the class may with advantage be divided into four groups. Group A will
collect examples of fruits and seeds which are dispersed by the wind;
Group B, of fruits which by means of hooks or otherwise become attached
to the hides of grazing animals, and are carried far from the place
where they grow; Group C will collect fruits which tempt animals to eat
them for the sake of sweet pulp (in these cases the pupils should find
out _a_ how the fruit is made conspicuous, _b_ how the seeds themselves
are protected from being injured by the animals); while Group D will
search for specimens of plants which sow their own seeds.

There still remains abundant material for study in this walk, and
mention only can be made of the sticklebacks, frog-spawn, snails,
caddis-worms, dragon fly larvae, blood-worms—of the “things creeping
innumerable, both small and great beasts”—which have been found in
the river, ponds, and wells along our route, and have been used to
stock the aquarium; of the rabbits and birds; of the nests of ants
and wild bees and wasps; of a certain blackberry bush (31) rich in
interesting leaves; and of a thousand and one other things which, under
the guidance of a judicious leader, may well be the means of teaching
children to see what they look at and to think about what they see. For
this is the first and last object of the school journey.



                            PLANT LIFE.
    =General.=—As in December (p. 422).

    =Plants usually in flower.=—Shepherd’s purse, daisy,
    snowdrop, and a few others.

                            ANIMAL LIFE.
    =General.=—As in December (p. 422).

    =Mammals.=—Bats (p. 255) reappear at the end of the month.

    =Birds.=—Missel thrush (p. 306) sings.

    =Insects.=—Winter pupae of butterflies and moths
    (Chap. XIX.) may be found.


                              PLANT LIFE.
    =General.=—As in December.

    =Plants usually in flower.=—Shepherd’s purse, daisy,
    snowdrop, hazel, and a few others. Hedges are now clipped;
    study the effect which this treatment has upon subsequent

    =Corn.=— Barley and oats are sown.

    =Liverworts.=—Spore-cases of _Pellia_ (p. 200) become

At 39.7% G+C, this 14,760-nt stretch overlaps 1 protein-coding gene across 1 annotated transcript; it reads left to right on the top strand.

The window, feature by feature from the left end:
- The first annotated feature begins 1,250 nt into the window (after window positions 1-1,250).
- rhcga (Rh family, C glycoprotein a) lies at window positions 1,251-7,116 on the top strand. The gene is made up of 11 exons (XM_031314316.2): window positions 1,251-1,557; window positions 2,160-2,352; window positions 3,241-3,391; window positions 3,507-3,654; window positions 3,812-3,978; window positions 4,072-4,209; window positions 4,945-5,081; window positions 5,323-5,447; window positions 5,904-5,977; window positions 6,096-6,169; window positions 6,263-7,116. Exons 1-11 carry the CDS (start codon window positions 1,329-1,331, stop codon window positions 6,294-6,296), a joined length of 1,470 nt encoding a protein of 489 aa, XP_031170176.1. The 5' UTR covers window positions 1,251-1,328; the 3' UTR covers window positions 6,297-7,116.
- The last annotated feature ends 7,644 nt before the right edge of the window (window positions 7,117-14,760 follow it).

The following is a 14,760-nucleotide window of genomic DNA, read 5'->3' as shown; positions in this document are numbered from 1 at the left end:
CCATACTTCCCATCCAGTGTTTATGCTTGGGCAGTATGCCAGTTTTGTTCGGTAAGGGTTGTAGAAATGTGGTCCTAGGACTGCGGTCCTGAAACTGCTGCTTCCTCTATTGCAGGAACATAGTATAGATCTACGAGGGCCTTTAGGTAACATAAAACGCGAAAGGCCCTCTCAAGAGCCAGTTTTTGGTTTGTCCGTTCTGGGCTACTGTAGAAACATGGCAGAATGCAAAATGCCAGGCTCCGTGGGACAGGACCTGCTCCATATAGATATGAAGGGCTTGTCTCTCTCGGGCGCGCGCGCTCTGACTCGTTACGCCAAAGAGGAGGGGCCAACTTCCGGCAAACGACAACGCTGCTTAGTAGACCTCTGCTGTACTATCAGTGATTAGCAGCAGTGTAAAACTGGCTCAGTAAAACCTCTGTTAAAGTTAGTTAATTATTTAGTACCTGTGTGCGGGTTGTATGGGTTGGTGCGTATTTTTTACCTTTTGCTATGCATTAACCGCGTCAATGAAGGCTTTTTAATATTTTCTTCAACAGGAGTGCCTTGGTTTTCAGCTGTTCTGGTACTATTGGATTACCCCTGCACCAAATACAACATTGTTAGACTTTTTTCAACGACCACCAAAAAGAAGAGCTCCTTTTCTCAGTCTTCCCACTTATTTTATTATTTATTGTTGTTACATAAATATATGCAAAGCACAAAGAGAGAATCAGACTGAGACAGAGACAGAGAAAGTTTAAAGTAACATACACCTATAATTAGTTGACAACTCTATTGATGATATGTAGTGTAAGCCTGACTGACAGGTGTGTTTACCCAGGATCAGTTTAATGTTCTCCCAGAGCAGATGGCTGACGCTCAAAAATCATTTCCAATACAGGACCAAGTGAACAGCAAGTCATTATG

ANIMAL LIFE.
    =General.=—As in December.

    =Mammals.=—Bats reappear.

    =Birds.=—Thrushes and blackbirds pair and begin to build;
    study differences in song (pp. 304 and 308). Rooks repair
    and build nests (p. 318).

    =Frogs=. (p. 332) reappear.

    =Insects.=—Pupae of cabbage-white butterflies and other
    Lepidoptera may be found.


                              PLANT LIFE.
    =General Work for Spring Months.=—Study the
    germination of seeds and the early stages of growth of
    the new plants (Chap. I.); the structure and methods of
    unfolding of buds (Chaps. IV. and VIII.); the movements
    of young twining stems; “bleeding” of stems, and paths of
    food-currents (Chap. V.); and examine and collect spring
    flowers (Chaps. VI., VII., and VIII.).

    =Plants usually in flower=—Shepherd’s purse, marsh marigold,
    wild plum, daisy, dandelion, daffodil, snowdrop, hazel,
    alder, willow, poplar, elm, and others.

    =Horsetail.=—Fertile haulms (p. 195) appear.

    =Corn.=—Barley and oat sowing continued.

                              ANIMAL LIFE.
    =General Work for Spring Months.=—Study the
    development of frogs and toads (Chap. XVIII.) and insects
    (Chap. XIX.); the development and education of the chick
    (Chap. XVI.); the nesting-habits of birds (Chap. XVII.); the
    education and play of lambs and other young mammals (Chap.
    XIV.); the habits of molluscs (Chap. XX.); and the work of
    earthworms (Chap. XX.). Stock aquaria.

    =Mammals.=—Lambs are born.

    =Birds.=—Thrushes, blackbirds, skylarks, rooks, and other
    birds lay eggs. Fieldfares and redwings begin to depart.
    =Frogs and Toads= lay their eggs.

    =Insects.=—_Dytiscus_ (p. 361) lays eggs. Pupae of
    cabbage-white butterflies and other Lepidoptera may be


                              PLANT LIFE.
    =Plants usually in flower.=—Wallflower,
    shepherd’s purse, buttercup, anemone, marsh marigold,
    common vetch, plum, pear, strawberry, primrose, cowslip,
    daisy, dandelion, speedwell, red deadnettle, daffodil, wild
    hyacinth, wild tulip, rushes, arum, annual meadow grass,
    oak, birch, alder, willow, poplar, elm, ash, and others.